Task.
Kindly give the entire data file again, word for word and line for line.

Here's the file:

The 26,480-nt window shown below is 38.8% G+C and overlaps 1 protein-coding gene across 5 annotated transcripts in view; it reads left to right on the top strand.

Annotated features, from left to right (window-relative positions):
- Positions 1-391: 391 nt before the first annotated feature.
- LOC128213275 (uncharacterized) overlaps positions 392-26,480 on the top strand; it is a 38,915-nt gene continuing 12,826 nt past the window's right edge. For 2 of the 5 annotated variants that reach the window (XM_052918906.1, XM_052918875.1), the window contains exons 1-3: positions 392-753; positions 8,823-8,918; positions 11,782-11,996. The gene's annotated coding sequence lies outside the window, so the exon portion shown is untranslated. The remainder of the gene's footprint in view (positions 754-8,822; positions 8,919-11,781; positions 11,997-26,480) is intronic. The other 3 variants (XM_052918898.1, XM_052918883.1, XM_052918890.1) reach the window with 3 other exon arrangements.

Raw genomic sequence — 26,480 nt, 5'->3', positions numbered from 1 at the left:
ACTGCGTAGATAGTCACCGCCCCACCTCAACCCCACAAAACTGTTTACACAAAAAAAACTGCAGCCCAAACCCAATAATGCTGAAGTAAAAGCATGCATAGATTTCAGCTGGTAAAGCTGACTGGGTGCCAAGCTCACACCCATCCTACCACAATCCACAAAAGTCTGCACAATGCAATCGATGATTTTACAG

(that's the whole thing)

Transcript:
The 26,480-nt window shown below is 38.8% G+C and overlaps 1 protein-coding gene across 5 annotated transcripts in view; it reads left to right on the top strand.

Annotated features, from left to right (window-relative positions):
- Positions 1-391: 391 nt before the first annotated feature.
- LOC128213275 (uncharacterized) overlaps positions 392-26,480 on the top strand; it is a 38,915-nt gene continuing 12,826 nt past the window's right edge. For 2 of the 5 annotated variants that reach the window (XM_052918906.1, XM_052918875.1), the window contains exons 1-3: positions 392-753; positions 8,823-8,918; positions 11,782-11,996. The gene's annotated coding sequence lies outside the window, so the exon portion shown is untranslated. The remainder of the gene's footprint in view (positions 754-8,822; positions 8,919-11,781; positions 11,997-26,480) is intronic. The other 3 variants (XM_052918898.1, XM_052918883.1, XM_052918890.1) reach the window with 3 other exon arrangements.

Raw genomic sequence — 26,480 nt, 5'->3', positions numbered from 1 at the left:
ACTGCGTAGATAGTCACCGCCCCACCTCAACCCCACAAAACTGTTTACACAAAAAAAACTGCAGCCCAAACCCAATAATGCTGAAGTAAAAGCATGCATAGATTTCAGCTGGTAAAGCTGACTGGGTGCCAAGCTCACACCCATCCTACCACAATCCACAAAAGTCTGCACAATGCAATCGATGATTTTACAG